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Many high school students have post-traumatic stress disorder (PTSD) or suffer from the effects of post-traumatic stress disorder.This disease may be a follow-up result of a traumatic incident like rape, sexual abuse, child abuse, gun violence, car accident, witnessing domestic violence at home, being beaten by a gang, a crime incident, or a myriad of other traumatic events.
Post-traumatic stress syndrome may show up right away after a traumatic incident or it may take years or decades to become apparent. Students with PTSD may show obvious symptoms such as being very jumpy or withdrawn or handing in assignments that contain instances of dyslexic writing that were never there before. Trauma and PTSD may impact a student’s ability to maintain their normal cognitive skills during certain periods right after the incident or when PTSD first shows up.
With PTSD the mind also becomes hyper vigilant; thus students may appear anxious or overly alert to their surroundings. Some students also very clearly look traumatized after a crime incident or other event that is now triggering post-traumatic stress disorder.
Talk to the Student
If a student looks very stressed and appears especially jumpy you may want to ask them if they have experienced a traumatic incident recently. Many students are relieved when someone directly asks them if they are in a crisis. They want to talk, but find it difficult to approach a teacher or guidance counselor on their own.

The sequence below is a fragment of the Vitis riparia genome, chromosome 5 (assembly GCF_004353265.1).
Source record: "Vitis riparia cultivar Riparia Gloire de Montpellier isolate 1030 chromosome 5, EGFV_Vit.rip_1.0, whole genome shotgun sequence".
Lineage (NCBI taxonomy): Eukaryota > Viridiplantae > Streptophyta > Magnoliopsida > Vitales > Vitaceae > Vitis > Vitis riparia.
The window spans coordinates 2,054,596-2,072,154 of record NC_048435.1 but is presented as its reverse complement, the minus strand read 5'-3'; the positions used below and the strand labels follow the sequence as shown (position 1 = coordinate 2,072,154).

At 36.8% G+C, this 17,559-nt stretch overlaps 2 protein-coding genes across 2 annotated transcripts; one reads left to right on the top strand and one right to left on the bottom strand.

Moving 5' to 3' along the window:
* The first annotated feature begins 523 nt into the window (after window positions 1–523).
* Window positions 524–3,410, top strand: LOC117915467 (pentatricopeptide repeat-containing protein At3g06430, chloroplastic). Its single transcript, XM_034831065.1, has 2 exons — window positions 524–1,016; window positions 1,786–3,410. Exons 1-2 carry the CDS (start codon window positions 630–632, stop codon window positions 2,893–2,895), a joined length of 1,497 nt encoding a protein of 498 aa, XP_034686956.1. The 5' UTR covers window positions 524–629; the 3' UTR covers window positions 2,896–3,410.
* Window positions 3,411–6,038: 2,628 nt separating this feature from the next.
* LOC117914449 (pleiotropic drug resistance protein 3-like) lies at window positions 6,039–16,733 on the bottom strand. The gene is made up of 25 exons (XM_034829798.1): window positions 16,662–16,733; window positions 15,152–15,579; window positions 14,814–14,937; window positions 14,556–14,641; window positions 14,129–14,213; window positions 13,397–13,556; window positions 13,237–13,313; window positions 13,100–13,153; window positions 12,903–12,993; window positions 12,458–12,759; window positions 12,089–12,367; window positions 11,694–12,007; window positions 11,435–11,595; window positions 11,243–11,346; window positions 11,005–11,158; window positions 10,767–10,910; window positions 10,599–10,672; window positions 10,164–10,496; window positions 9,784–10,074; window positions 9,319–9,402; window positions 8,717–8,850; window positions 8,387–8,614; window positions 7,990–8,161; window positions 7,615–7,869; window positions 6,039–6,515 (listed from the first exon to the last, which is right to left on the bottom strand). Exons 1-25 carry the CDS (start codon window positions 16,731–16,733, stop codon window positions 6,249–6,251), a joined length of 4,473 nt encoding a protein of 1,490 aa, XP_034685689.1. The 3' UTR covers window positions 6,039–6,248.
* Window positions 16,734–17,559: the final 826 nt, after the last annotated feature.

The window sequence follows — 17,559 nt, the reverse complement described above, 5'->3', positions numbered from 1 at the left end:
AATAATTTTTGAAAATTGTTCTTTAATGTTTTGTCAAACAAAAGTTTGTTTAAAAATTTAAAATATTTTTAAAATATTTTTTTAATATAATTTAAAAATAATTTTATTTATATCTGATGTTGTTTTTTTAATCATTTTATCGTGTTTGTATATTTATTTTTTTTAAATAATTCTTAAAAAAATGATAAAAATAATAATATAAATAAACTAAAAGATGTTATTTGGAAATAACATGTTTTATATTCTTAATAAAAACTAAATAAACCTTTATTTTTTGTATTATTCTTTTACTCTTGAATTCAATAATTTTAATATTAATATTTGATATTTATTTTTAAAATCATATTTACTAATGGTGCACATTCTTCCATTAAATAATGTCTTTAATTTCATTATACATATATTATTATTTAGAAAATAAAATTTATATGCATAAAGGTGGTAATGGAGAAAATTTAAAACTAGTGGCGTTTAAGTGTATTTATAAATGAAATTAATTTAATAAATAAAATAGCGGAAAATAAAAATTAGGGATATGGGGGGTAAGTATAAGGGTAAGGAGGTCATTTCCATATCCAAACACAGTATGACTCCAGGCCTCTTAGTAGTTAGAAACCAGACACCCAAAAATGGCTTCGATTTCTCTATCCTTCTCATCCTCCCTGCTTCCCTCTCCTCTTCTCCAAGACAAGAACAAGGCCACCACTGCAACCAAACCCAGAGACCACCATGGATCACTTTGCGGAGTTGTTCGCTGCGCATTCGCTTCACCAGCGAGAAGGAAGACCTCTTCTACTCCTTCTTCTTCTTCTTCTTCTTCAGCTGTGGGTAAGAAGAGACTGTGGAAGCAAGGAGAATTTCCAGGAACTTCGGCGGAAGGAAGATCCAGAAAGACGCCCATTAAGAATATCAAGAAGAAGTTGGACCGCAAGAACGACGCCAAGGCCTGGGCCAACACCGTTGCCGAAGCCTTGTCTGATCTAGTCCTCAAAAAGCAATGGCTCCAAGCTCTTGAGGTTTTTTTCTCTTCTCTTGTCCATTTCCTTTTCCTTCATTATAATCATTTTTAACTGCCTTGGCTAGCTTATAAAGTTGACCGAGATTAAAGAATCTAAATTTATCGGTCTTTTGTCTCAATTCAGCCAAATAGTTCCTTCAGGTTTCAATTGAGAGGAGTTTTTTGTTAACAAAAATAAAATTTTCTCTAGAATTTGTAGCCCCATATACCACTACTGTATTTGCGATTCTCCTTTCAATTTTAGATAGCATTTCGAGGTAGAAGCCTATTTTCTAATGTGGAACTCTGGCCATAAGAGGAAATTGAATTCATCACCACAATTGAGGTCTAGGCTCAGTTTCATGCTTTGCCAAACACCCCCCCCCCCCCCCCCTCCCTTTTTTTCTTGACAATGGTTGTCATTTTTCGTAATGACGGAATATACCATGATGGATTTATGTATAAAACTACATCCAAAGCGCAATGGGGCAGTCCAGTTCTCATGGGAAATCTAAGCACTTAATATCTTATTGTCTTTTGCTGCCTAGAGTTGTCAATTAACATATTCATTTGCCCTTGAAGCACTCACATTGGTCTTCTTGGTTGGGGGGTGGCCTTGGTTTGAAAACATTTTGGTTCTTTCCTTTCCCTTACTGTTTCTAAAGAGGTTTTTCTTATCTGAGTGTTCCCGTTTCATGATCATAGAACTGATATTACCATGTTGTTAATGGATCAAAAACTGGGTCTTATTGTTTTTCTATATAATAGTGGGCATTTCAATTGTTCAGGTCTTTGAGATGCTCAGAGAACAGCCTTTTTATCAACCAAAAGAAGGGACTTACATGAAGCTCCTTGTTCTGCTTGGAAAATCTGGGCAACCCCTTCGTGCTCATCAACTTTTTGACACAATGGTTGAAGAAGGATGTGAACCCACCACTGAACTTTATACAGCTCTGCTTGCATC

Talk privately with a student, either in the hallway during class or after class, if you notice their academic work has changed significantly in some way or if they have stopped handing in assignments. Ask the student if they are ok, or if they are in some sort of crisis. Students are often too upset to talk to anyone but their friends about their traumatic incidents or PTSD.
Too often they keep the fact that they are having flashbacks of the traumatic incident a secret. Teenagers with PTSD may have never heard of the disorder; they experience extreme dismay upon the start of symptoms of the disorder. They may not even tell their parents. So be proactive and talk to any student who seems to be in crisis. PTSD treatment is best if started as soon as possible. Reach out to help students get the help they need.
Talk to the School Psychologist
Talk to the school psychologist and obtain information about PTSD and obtain any handouts available to share with the student. Ask the psychologist for tips to help the student continue to thrive academically while handling the symptoms of PTSD.
Ask the school psychologist to have regular appointments with the student. Talking with the psychologist will typically reassure the student that someone cares about their problem and is willing to help them deal with the intense emotions the traumatic incident and subsequent PTSD create.
Inform Student of Websites with Information about PTSD
Encourage the student to do research about PTSD to learn that many teenagers suffer from the disorder (see the reference section below). Help ease the student’s feelings of isolation by pointing them to websites that will have information about PTSD statistics.
Talk to the ROTC Department
If the military has an ROTC office in the school building talk to the officers there. Many military people have PTSD due to war experiences. The officers may be able to share information about how to help students with PTSD. They may also have books or handouts about PTSD that you may want to use to learn from or to make copies of excerpts to give to students.